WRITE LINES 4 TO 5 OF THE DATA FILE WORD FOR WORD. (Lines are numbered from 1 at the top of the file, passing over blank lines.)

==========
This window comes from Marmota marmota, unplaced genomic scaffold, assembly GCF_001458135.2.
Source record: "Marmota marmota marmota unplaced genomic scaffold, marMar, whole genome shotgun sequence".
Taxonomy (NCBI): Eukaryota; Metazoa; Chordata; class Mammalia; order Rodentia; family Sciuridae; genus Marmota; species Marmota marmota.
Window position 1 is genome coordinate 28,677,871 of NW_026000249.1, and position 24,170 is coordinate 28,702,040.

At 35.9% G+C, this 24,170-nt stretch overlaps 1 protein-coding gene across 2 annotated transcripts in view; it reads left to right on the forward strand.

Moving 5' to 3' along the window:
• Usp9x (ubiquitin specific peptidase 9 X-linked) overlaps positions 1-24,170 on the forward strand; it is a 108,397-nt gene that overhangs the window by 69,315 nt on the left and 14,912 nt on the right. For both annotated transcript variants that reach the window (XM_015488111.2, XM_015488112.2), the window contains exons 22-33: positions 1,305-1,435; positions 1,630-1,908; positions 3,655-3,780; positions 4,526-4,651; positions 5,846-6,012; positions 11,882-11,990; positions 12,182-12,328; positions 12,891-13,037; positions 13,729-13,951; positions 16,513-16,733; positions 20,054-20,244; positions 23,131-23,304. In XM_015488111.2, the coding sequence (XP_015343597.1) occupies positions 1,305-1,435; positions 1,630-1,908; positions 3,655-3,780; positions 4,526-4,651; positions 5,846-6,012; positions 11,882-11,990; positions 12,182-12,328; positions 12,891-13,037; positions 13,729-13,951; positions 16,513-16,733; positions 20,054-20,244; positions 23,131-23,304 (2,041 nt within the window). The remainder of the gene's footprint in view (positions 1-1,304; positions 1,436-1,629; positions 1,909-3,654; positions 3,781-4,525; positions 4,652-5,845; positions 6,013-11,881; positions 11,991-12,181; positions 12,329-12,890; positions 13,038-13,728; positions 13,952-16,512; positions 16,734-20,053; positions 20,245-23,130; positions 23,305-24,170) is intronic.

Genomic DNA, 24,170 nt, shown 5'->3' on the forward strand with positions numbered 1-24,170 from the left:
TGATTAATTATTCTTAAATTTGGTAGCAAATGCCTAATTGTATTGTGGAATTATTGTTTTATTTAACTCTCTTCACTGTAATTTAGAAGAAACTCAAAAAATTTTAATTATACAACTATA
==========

Window position 1 is genome coordinate 28,677,871 of NW_026000249.1, and position 24,170 is coordinate 28,702,040.

At 35.9% G+C, this 24,170-nt stretch overlaps 1 protein-coding gene across 2 annotated transcripts in view; it reads left to right on the forward strand.